Fighting social exclusion in rural areas
[ Summary ]
Social exclusion, a multidimensional phenomenon
1.6 The fight against social exclusion and rural development
Social exclusion is a complex phenomenon that has to be dealt with
by taking account of the changing job market, the area’s
demographic and geographical data, the references, social links and
income level of the groups concerned and the evolving institutional
responses. Because of its magnitude and its recent characteristics,
the phenomenon is now extremely important.
More than a social, cultural and political preoccupation, the fight
against social exclusion has become an essential and inevitable
component of economic development. It is playing a key role in the
revitalisation of the countryside in particular.
In rural areas, the fight against social exclusion is the
prerequisite to take full advantage of human resources.
Given the handicap created by the scattering of communities and the
lack of jobs, the fight against social exclusion is especially
important for the overall development of rural areas.
In Bazois (Burgundy, France), a “multiservice” association enables
unemployed people to offer local services. This activity is
complemented by an action to recruit the long-term unemployed. They
are offered work in maintaining the environment or developing
tourist sites. In parallel, a training centre meets individualised
needs and offers job training that will lead to stable employment
(development of rural facilities, maintenance of waterways).
The fight against social exclusion creates the conditions for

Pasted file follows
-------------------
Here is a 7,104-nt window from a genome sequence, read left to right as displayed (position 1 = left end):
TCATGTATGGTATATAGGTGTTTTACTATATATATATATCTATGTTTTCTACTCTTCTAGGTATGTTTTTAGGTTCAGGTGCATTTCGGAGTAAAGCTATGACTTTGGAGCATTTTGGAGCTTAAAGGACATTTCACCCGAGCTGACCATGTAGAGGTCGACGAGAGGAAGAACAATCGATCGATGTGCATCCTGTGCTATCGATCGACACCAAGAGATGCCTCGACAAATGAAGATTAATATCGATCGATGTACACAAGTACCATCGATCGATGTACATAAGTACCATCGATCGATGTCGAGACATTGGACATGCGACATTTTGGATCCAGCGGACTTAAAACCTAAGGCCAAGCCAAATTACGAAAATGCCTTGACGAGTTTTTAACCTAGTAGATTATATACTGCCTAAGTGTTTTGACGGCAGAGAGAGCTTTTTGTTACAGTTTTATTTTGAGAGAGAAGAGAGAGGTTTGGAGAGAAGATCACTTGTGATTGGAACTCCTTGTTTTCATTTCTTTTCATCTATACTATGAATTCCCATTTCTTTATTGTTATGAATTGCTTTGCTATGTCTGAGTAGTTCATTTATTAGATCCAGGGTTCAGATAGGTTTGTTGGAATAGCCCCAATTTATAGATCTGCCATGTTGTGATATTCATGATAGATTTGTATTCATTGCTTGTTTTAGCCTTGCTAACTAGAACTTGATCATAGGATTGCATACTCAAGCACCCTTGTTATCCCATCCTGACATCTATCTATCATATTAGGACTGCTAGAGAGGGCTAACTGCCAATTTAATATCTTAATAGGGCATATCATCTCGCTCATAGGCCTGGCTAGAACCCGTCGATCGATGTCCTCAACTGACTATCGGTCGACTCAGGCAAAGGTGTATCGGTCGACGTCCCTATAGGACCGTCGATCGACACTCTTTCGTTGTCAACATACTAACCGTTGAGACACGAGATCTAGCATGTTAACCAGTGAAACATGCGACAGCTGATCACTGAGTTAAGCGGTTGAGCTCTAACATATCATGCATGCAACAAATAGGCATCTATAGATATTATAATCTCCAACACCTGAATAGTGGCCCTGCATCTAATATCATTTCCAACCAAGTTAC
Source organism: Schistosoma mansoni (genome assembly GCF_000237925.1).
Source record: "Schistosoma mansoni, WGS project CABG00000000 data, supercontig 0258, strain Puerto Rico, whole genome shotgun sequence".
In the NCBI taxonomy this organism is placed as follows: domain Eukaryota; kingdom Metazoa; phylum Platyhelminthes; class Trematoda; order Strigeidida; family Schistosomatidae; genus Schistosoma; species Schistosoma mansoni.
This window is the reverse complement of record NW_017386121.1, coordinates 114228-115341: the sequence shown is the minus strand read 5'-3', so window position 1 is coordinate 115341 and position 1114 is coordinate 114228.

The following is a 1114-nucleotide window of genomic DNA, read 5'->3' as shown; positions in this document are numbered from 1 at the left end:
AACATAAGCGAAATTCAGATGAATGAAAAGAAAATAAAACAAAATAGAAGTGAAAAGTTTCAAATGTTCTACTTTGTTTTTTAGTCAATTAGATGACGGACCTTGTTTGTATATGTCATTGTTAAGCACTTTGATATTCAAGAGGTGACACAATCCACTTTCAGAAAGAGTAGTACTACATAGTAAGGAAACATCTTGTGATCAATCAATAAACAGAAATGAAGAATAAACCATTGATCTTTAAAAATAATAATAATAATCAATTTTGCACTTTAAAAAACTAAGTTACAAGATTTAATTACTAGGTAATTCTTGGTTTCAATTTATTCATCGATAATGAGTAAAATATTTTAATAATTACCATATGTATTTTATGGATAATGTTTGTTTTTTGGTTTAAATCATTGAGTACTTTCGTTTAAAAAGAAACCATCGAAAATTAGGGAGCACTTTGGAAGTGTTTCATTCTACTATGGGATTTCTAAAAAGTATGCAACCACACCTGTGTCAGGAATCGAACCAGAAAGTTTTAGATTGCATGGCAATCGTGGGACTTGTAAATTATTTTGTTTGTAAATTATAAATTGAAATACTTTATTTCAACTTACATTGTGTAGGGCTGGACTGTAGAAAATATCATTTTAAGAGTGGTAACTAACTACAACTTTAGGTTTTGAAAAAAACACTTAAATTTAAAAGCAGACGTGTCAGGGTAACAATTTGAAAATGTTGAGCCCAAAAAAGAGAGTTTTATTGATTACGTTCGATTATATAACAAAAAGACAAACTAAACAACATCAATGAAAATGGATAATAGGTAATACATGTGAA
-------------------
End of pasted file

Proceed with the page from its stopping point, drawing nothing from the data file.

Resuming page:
- It leads to consensus and collective actions, often essential
in launching new activities or capturing new markets.
- It reduces the social cleavages, has a direct impact on the
area’s image and on rural tourism and quality products.
In the southern Iberian peninsula (Alentejo in Portugal and
Andalucia in Spain), because of the very high unemployment rate in
these regions (at 15%, Andalucia had one of the highest rates in
Europe in 1999), the LEADER groups ended up giving top priority to
actions to fight social exclusion. These actions were complementary
to the LEADER actions and were specially oriented towards
In rural areas, the fight against social exclusion creates new
Although initially factors of social exclusion, certain handicaps
specific to the rural world can be turned into development
possibilities and factors of social inclusion.
This is the case of the weight of traditions, presented above as a
factor of exclusion, and of women and young people in particular,
which can on the contrary serve as the basis for new opportunities.
In the Sousa valley, a rural area near Porto in Portugal, women
have been doing embroidery work for centuries. It is a
supplementary source of income, and for those who live alone it is
even the main source of income. This very poorly paid and
disparaged work (EUR 150 per month for a full-time job) keeps the
women who do it as a living in a state of particularly severe
poverty and social exclusion. An association created at the
initiative of the LEADER group worked to professionalise the sector
by reviving traditional embroidery motifs, by improving the
quality, by training the women and by helping them capture upscale
markets. This freed the women from the grip of the traditional
tradesmen. In addition to increasing their income, it was the
entire question of the women’s human dignity that was at stake.
How do we measure the challenges of the fight against social
exclusion in a rural areas? How do we assess the margins of
manoeuvre available for this purpose? These are questions that we
will attempt to answer in chapter II before examining in the
following chapters the question of tools, methods, prospects for
action to fight social exclusion and how this fight can be included
in a wider territorial approach.